Shoreditch may be most well known for its mention in the Oranges and Lemons nursery rhyme, but the area has also had some grisly moments over the years, like most of the East End of London. In the 1830s, it gained some infamy as the home of the London Burkers, a group of body snatchers who tried to make a less than honest living by creating corpses to sell.
Body Snatching in Shoreditch – The London Burkers
The London Burkers may not be as famous as Whitechapel’s Jack the Ripper, but they built up a far bigger body count than Jack did!
Anatomy in Victorian Times
During Victorian times, medical students had few opportunities to dissect bodies as part of their studies. During this period, people did not donate their bodies to medical science and teaching hospitals and colleges could only use the corpses of criminals for this purpose. The problem was that London was getting to be more law-abiding and fewer criminals were being executed for their crimes. Students needed hundreds of corpses for their courses each year, but less than a hundred bodies were available.
This led to a new business initiative, body snatching. Criminals began by digging up recently buried corpses and selling them on to hospitals and colleges but, when demand continued to outstrip that supply, some went a step further and started to kill people so that they could sell their bodies. The most famous body snatchers in the country were Burke and Hare who worked in Edinburgh in Scotland. A group of men in Shoreditch started their own bodysnatching business in the East End. They were known as the London Burkers, after Burke and Hare.
Drugging and Killing Victims
The London Burkers started their crimes by digging up fresh corpses from graveyards and then selling the bodies to colleges and hospitals. However, this started to get a bit dangerous. The families of people who had been recently buried started to mount vigils at their gravesides to deter body snatchers. The gang then decided that the best way to get valuable bodies was to make them, as they could avoid attack from angry relatives. This also allowed them to create their own supply of bodies rather than having to rely on people dying to order.
So, the London Burkers started convincing people to visit them in their home In Nova Scotia Garden, near St Leonard’s church in Shoreditch. They would often meet people in pubs, start talking to them and then invite them home under some pretext or other. When a hapless victim got there, they would be drugged with laudanum, beer and/or rum and then murdered.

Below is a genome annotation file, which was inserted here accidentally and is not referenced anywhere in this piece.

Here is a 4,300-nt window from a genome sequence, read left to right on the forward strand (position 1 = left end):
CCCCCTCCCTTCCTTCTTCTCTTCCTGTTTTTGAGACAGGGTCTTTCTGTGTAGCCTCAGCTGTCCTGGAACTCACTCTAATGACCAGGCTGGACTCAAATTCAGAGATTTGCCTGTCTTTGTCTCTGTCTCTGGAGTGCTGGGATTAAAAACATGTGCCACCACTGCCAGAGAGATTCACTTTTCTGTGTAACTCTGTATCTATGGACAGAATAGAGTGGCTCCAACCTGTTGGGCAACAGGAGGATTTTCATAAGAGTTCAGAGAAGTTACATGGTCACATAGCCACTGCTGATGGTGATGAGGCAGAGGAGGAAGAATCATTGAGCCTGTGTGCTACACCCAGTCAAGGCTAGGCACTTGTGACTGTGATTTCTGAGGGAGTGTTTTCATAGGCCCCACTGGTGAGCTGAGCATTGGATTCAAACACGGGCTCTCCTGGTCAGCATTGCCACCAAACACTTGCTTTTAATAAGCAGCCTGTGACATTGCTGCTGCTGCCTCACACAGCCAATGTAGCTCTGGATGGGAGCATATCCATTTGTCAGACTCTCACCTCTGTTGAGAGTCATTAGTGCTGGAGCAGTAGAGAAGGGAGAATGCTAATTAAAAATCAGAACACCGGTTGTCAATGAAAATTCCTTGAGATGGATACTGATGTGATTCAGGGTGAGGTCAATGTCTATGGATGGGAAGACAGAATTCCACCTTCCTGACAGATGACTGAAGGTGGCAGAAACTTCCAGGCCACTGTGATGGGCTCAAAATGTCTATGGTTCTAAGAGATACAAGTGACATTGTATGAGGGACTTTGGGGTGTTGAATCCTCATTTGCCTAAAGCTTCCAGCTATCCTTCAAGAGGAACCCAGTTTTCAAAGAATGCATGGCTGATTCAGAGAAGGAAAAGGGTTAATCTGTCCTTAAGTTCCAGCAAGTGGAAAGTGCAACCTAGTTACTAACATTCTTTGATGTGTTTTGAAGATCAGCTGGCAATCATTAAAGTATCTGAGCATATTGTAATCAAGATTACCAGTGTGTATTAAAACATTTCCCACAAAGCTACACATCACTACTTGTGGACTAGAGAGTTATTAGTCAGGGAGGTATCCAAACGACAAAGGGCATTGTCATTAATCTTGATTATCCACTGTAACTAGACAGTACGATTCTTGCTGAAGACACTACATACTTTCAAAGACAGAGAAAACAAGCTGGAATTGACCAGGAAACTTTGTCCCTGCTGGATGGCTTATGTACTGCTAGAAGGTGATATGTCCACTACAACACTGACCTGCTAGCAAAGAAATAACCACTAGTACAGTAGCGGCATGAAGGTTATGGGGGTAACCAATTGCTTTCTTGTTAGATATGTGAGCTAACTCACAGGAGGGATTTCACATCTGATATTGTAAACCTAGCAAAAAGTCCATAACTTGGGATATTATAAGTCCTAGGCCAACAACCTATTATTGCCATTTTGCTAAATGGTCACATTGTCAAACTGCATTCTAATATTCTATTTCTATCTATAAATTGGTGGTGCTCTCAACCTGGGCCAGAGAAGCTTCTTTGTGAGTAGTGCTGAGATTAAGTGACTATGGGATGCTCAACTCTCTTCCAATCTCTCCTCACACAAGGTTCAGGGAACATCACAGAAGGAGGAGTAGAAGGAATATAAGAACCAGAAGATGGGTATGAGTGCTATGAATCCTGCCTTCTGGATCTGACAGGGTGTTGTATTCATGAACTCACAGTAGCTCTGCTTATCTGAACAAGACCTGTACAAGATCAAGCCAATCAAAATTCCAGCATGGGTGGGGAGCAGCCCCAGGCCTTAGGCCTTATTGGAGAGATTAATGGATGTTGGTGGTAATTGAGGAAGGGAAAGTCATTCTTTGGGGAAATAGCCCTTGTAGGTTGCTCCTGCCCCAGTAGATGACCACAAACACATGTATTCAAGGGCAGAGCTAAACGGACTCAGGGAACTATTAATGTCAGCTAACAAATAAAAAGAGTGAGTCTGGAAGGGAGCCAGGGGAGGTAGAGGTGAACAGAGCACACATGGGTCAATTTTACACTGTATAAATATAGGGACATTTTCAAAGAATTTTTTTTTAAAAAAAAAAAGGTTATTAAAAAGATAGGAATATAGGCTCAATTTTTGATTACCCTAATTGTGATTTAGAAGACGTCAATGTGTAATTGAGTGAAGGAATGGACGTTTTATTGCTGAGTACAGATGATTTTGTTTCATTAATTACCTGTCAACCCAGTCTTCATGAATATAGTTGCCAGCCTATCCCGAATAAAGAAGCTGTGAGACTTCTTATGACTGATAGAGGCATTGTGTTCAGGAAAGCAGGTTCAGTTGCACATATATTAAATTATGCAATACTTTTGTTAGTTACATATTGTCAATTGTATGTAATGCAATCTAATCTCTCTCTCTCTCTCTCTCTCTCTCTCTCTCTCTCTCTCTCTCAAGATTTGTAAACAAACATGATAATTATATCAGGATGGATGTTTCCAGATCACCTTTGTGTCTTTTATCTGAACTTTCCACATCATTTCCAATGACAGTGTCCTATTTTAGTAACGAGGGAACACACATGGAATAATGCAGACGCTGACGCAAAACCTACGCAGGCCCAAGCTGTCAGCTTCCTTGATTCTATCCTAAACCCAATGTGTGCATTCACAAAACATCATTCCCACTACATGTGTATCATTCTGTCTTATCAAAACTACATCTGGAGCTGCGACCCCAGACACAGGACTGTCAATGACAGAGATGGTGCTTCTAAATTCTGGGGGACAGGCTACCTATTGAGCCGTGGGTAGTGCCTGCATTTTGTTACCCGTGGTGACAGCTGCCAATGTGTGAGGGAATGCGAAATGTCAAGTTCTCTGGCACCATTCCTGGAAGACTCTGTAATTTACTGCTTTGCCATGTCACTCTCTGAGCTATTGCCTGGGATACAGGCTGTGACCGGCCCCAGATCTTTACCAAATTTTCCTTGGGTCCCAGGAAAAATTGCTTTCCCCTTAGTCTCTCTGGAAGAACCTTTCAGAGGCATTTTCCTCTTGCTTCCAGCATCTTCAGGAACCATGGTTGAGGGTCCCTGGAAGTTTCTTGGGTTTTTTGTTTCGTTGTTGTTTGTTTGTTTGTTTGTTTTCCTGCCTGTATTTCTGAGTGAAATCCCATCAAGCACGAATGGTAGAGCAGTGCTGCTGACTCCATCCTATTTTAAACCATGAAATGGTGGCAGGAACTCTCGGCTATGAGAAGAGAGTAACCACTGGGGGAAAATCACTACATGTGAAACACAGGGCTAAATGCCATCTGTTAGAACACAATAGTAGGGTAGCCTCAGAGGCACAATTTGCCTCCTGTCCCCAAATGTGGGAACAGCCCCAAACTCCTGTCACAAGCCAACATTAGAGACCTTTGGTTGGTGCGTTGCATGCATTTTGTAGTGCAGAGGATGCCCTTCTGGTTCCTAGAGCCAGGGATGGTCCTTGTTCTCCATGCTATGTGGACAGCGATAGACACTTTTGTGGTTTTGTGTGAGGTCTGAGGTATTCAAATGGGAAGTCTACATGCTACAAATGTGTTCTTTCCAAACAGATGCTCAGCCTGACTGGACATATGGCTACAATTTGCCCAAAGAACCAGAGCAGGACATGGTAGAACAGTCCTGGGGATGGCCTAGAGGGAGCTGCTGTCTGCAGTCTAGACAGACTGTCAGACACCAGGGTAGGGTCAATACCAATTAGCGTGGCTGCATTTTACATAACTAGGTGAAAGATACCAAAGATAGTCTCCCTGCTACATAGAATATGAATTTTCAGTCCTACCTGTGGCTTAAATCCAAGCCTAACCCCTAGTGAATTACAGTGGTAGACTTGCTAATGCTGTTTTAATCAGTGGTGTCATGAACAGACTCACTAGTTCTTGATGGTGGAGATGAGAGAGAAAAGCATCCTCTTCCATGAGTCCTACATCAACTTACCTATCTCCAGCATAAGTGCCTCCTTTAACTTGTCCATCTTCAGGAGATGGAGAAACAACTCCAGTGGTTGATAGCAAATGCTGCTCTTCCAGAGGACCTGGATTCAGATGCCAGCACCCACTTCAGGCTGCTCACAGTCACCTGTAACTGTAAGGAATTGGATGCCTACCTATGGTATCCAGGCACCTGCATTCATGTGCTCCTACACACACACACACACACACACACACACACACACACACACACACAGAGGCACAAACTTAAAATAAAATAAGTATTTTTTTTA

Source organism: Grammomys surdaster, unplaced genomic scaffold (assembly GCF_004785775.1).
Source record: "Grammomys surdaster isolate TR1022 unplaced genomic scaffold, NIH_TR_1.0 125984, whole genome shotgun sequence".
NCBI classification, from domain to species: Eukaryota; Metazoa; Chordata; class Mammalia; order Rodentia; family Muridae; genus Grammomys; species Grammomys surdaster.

The London Burkers were composed of four main men, John Bishop, Thomas Williams, Michael Shields and James May. They worked as body snatchers, or resurrection men, for over 10 years. When John Bishop was arrested, he admitted to selling up to 1,000 bodies all in all, although it is not clear how many of those were murdered by the gang or how many were taken from their graves. The main protagonists in the gang were Bishop and Williams; it is thought that Shields and Mya simply worked as accomplices and may not have been involved in any murders.
Caught With a Fresh Corpse
It seems that local hospitals and colleges didn’t always ask too many questions about where bodies came from, as the London Burkers sold corpses on a regular basis to famous institutions including to St Bart’s, St Thomas’ and King’s College. However, it was a suspicious anatomist at King’s College who finally caught out the London Burkers. They were having trouble selling the body of a 14 year old boy, known as the “Italian Boy”, as it was fairly obvious that the body had never been buried.
The suspicious anatomist alerted his boss who then called the police and the London Burkers were arrested. The police searched their homes in Shoreditch and found a suspicious number of pieces of clothing hidden in the well and in the gardens. The two main London Burkers were found guilty of murder in 1831 and sentenced to death. Bishop and Williams’s confession after their trial cleared the other members of the gang and saved them from execution at least, as they had not been involved in the murders themselves.
You cannot see any of the original buildings at Nova Scotia Garden today, as they were removed by the public. The police opened the gardens to visitors and charged a 5 shilling entrance fee. Morbid curiosity led many to simply take souvenir pieces of the cottages away with them!
Thirty thousand people came to Newgate Prison to see Bishop and Williams hanged in December 1831. Ironically, their bodies, as executed criminals, were then used in anatomy classes at the Theatre of Anatomy in The Haymarket.